We’ll get to Sister Janet, but first, a confession. When I was 16, I took it to the next level with my boyfriend: I brought him to youth group. It was a normal Sunday night for me, but under the microscope of a relationship the routine made me self-conscious – kickball, prayer, dinner, prayer, singing, prayer. The last non-prayer activity in particular had my Catholic-reared, agnostic beau squirming. Later I said to him, “I’m sorry you came on a singing night,” as if that were an exceptional circumstance, rather than the norm.

Before I’m burned at the stake for being a total loser, let me remind you of two things: one, I had a boyfriend, and two, it was a cool church; we sat on pillows instead of chairs and were told God loved everyone by big-hearted adults with strong capacities for humor. This hipness extended to the music, which mixed traditional worship with upbeat, folksy compositions, and edgier fare – not unlike the sludgy alternative rock you could find by tuning in to Q-106.3, pre the devastating Top-40 takeover.

Which is why for over 10 years of my life I thought Hoobastank’s “The Reason” was about God, or at the least, Jesus. Contextually, why wouldn’t it be – “the reason is [Y]ou”? Duh. God. I mean honestly, being about finding religion makes that song a lot less pathetic than being about a relationship.

Pro tip: If your song is generic enough to be either about God or someone you’re bonin’, you could be a genius, but most likely you’re a terrible songwriter (or worse, Father John Misty). Being bad at songwriting is not a condition unique to Hoobastank, and the same level of gracelessness afflicts mediocre songwriters on both sides of the aisle; in fact, in 2004 John Jeremiah Sullivan laid out a convincing argument in GQ that Christian rock has “excellence-proofed itself,” by “reward[ing] both obviousness and maximum palatability.”

In the same article, which you should really just read, Sullivan notes the reluctance of talented Christian-identified artists like Damien Jurado (“firstrate song[writers]”) to associate publicly with the faith lest he be linked by extension, to the genre; an updated article could as easily pivot to the bashful poetics of Sufjan Stevens, who regularly disorients his majority Pitchfork-reading (and -raising?) audience with work that reveals an intimate, if conflicted, familiarity with the Good Book.

Between obviousness and maximum palatability, Sufjan has neither; lines like “I’m drawn to the blood / the flight of a one-winged dove” deny the Christian rock camp the satisfaction of mainlining praise in favor of complexity and spacious, synth-tinged bridges.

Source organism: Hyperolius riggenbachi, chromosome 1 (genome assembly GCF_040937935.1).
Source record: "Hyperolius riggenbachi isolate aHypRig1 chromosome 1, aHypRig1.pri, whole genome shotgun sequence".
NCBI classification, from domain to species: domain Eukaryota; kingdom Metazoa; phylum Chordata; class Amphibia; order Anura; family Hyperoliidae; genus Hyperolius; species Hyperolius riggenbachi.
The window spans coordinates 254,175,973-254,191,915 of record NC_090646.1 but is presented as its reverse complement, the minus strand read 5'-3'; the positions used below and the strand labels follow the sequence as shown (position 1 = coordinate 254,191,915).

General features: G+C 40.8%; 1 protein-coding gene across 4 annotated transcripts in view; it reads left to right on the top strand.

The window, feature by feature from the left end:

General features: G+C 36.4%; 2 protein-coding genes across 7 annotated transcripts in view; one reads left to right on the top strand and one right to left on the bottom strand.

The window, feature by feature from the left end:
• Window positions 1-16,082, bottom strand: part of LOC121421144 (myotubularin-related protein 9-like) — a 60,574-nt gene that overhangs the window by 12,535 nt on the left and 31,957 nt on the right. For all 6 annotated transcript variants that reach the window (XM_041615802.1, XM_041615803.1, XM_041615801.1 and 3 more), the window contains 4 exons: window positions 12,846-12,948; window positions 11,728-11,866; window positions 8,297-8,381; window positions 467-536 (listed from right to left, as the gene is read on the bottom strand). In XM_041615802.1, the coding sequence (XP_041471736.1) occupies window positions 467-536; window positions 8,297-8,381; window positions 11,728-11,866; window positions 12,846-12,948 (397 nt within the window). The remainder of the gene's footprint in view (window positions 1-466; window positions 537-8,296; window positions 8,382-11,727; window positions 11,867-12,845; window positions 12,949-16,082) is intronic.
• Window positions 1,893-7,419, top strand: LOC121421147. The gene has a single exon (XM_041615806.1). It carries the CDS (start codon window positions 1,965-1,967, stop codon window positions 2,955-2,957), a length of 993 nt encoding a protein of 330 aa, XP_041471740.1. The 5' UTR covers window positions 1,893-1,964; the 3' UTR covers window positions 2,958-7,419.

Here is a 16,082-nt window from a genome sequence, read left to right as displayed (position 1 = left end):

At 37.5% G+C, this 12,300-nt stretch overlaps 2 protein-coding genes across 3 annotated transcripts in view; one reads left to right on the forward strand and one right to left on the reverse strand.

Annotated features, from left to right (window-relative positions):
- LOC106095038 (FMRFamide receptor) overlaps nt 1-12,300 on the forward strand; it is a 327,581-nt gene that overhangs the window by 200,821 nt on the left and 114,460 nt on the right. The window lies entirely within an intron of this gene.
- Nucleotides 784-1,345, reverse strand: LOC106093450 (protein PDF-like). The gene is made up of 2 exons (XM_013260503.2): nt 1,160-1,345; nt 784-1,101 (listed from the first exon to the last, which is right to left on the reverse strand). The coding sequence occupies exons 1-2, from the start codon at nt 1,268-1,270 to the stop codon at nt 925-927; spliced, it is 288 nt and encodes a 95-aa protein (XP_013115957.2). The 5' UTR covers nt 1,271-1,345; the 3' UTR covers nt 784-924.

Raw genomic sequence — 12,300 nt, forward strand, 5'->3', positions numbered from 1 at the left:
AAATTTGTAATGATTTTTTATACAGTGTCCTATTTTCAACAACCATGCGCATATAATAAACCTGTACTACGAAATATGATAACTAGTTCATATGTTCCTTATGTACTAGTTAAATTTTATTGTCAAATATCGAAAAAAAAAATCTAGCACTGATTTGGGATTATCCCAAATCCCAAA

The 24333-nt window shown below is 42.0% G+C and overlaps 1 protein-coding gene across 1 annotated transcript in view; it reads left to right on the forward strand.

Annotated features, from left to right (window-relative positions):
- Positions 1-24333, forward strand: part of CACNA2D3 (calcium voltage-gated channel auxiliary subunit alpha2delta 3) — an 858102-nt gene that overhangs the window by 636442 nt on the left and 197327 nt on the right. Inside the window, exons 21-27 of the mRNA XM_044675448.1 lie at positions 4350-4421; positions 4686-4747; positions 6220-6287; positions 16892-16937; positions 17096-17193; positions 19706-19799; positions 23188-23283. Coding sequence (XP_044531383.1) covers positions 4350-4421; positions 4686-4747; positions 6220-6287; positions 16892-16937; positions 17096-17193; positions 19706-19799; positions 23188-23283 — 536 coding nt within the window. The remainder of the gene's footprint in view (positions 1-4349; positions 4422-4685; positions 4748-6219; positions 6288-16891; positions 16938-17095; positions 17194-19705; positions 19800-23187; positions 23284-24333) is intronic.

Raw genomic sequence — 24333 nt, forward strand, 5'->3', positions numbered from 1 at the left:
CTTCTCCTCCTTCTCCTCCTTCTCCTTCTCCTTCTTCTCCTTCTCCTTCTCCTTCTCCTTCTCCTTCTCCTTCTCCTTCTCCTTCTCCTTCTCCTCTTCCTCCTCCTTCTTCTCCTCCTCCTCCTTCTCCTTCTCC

The literal if boring evangelicals, though, and the shy and subtle poets of the faith may do well to heed the tale of Sister Janet Mead, an Australian nun who cut to the chase–and the top of the national charts—with her pop cover of “The Lord’s Prayer.”  

It begins with a riptide of distortion, preparing the listener for almost anything but what’s to come: A bright, sunny rendition of Christendom’s most common text which sounds as if the Mamas and Papas had decided to tackle Jesus, all eight arms wide open.

Sister Janet’s “The Lord’s Prayer,” certified gold, is an almost unbelievably straight-up version of the church staple. No words are altered; there is no tongue-in-cheek phrasing; no asides – just “Our father, who art in Heaven…” ad finitum. There are no oblique references to ex-lovers or niche local geography; nor does the song subscribe to the overreaching sycophancy of faith-based rock bands attempting to reinforce their soul-saving swagger; just the capable soprano of Sister Janet – and, in the video, the band of the lounging parochial schoolgirls who accompany her Sister Act (it’s definitely not Britney, bitch).  

Like a ’70s “Gangnam Style,” Sister Janet’s success in the American and global markets seems inexplicable and practically foreign – while both she and Psy have their charms, the confusion is less rooted in the music itself than in how something so different than its contemporaries (on the year-end Billboard 100 chart, Sister Janet was sandwiched solidly between Jim Croce and Lamont Dozier) succeeded so stratospherically while breeding no recognizable copycat hits.

Further beating the odds, Sister Janet took off while the nation’s religious faith was in freefall; the census allowed respondents to select “no religious affiliation” for the first time in 1971, registering about 7-8% of the population, a number which grew steadily in the decades to come.

Still, the people listened. Sister Janet Mead is hardly the most rockin’ Sister of all time—we’ll give that title to Sister Rosetta Tharpe, even though she wasn’t a nun, with the very metal Hildegard von Bingen as stiff competition—but Sister Janet’s indifference to her newfound success certainly stands out. She donated all proceeds from the record, claimed to despise the fame, and never had another hit (though she did quietly release another album in 1999, to little fanfare).

Do we have another Sister Janet-esque songstress to look forward to in this new millennia? The past six months have been rife with bizarro-world surprises, but by and large a Second Coming seems unlikely. That being said however, as a musical novelty and historical oddity, hallowed be her name.

Charlotte Murtishaw is an American.

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